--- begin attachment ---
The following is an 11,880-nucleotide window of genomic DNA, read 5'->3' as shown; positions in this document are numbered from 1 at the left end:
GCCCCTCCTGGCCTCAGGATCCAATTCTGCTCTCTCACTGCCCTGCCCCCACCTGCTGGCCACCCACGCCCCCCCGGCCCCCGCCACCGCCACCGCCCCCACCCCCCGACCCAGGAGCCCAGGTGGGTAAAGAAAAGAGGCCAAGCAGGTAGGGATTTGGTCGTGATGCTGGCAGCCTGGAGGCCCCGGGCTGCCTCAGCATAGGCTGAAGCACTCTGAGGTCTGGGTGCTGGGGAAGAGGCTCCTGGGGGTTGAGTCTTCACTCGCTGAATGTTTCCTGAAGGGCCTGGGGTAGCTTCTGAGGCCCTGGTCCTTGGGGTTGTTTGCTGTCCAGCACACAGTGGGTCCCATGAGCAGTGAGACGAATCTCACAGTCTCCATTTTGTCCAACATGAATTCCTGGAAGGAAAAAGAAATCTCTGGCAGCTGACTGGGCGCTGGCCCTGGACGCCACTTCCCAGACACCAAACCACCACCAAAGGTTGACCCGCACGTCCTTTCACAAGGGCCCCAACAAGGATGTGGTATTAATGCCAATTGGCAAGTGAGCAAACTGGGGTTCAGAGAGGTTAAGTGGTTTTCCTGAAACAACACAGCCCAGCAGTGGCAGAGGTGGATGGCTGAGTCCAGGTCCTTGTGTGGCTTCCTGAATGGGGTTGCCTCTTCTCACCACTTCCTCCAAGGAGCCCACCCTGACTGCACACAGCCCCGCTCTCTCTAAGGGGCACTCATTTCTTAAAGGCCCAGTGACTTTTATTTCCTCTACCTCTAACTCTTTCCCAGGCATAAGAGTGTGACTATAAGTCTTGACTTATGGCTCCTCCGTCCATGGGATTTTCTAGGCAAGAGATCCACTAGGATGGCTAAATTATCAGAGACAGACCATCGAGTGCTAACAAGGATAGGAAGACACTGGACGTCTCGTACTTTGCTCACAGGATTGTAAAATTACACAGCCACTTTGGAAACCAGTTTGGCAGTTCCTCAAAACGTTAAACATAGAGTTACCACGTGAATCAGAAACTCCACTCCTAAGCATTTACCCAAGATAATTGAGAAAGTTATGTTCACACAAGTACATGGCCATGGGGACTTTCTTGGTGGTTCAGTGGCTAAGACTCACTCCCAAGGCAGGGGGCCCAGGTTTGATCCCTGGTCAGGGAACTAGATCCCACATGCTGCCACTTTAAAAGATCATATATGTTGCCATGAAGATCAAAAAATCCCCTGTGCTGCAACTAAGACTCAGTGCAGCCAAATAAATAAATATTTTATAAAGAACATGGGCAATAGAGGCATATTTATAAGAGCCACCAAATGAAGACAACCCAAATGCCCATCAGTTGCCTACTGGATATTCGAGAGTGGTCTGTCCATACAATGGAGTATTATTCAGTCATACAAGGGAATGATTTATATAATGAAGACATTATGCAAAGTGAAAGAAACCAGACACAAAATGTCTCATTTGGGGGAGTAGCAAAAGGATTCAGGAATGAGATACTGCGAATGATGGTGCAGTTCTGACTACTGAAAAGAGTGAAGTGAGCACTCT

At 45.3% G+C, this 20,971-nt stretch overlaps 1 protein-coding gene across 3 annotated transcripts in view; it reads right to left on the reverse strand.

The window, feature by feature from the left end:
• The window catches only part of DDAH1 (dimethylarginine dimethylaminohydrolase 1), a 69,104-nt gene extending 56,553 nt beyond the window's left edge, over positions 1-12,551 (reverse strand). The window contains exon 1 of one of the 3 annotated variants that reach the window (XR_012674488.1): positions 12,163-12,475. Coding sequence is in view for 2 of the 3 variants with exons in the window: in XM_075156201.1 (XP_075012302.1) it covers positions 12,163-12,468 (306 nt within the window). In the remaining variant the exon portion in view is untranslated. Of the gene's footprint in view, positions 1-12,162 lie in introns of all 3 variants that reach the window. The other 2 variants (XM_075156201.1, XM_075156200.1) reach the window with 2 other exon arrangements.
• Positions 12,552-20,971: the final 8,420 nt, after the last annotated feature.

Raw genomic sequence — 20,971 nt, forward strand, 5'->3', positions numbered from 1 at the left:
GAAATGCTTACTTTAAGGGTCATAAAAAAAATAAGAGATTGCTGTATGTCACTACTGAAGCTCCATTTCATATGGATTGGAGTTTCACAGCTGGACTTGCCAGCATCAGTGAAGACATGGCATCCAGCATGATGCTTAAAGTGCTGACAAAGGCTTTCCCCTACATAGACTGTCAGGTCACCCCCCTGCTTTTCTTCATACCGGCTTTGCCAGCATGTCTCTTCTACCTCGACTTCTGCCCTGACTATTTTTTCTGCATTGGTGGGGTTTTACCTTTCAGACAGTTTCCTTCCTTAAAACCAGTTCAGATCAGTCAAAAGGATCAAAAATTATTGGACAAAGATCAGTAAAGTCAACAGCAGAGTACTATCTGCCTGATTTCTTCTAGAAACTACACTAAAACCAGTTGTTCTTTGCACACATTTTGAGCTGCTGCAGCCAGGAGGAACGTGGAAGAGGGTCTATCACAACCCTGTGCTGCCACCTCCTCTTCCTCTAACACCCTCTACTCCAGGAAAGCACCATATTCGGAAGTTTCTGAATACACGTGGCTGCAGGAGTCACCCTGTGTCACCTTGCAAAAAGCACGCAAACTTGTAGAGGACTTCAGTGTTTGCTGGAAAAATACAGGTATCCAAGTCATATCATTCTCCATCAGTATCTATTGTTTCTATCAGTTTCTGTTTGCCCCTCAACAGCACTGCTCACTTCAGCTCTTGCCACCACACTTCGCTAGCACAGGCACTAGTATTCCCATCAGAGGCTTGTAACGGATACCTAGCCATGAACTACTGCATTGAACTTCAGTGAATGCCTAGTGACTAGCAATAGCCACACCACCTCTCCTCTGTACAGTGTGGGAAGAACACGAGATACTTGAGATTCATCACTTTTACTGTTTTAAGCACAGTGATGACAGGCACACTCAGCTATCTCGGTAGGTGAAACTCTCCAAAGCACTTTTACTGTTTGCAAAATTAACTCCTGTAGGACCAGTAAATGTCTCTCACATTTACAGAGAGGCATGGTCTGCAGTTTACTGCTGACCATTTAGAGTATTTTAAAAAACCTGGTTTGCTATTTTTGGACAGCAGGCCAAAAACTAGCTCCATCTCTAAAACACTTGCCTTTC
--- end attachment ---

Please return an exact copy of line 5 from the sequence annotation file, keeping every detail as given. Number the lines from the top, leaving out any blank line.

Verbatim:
• The window catches only part of DDAH1 (dimethylarginine dimethylaminohydrolase 1), a 69,104-nt gene extending 56,553 nt beyond the window's left edge, over positions 1-12,551 (reverse strand). The window contains exon 1 of one of the 3 annotated variants that reach the window (XR_012674488.1): positions 12,163-12,475. Coding sequence is in view for 2 of the 3 variants with exons in the window: in XM_075156201.1 (XP_075012302.1) it covers positions 12,163-12,468 (306 nt within the window). In the remaining variant the exon portion in view is untranslated. Of the gene's footprint in view, positions 1-12,162 lie in introns of all 3 variants that reach the window. The other 2 variants (XM_075156201.1, XM_075156200.1) reach the window with 2 other exon arrangements.